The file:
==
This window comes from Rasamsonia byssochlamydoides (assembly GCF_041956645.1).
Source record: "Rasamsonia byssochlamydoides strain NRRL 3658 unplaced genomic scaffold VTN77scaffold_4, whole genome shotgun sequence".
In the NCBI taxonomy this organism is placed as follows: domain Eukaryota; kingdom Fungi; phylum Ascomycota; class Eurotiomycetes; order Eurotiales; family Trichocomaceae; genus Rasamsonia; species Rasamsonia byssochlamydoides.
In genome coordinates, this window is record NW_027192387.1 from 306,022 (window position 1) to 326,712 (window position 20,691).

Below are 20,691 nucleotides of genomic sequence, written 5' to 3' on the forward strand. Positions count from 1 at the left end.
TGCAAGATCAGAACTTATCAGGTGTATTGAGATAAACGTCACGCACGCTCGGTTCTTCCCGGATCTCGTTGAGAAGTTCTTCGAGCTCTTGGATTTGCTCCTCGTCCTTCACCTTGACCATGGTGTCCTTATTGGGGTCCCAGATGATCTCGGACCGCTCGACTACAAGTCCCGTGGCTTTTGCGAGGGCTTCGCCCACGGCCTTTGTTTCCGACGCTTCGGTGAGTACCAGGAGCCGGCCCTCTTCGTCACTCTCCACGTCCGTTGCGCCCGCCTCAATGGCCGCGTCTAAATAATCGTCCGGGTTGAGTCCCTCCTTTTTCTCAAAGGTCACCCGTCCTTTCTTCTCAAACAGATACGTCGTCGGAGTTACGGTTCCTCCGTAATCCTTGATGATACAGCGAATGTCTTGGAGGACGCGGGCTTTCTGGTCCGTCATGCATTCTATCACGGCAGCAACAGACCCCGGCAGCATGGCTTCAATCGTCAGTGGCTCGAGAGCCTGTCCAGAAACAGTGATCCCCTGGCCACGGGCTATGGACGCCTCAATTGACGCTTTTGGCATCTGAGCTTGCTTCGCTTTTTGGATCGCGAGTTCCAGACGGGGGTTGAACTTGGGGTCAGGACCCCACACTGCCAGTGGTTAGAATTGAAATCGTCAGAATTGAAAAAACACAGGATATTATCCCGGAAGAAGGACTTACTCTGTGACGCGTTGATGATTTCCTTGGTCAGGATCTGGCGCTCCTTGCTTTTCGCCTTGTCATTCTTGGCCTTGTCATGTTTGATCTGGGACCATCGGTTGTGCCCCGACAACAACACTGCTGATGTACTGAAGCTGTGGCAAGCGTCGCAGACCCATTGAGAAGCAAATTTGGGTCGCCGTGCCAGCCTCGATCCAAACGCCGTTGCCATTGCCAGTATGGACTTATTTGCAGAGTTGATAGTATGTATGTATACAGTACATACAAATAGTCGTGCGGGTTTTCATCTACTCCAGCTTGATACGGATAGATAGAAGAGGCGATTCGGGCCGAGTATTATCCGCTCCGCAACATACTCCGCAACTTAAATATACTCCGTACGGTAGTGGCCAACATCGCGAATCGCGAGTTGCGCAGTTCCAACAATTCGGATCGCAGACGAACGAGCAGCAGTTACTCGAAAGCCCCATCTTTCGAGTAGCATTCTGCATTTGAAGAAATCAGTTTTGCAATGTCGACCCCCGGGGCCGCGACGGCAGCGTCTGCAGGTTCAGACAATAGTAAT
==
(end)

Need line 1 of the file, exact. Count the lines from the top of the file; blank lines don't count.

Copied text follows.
This window comes from Rasamsonia byssochlamydoides (assembly GCF_041956645.1).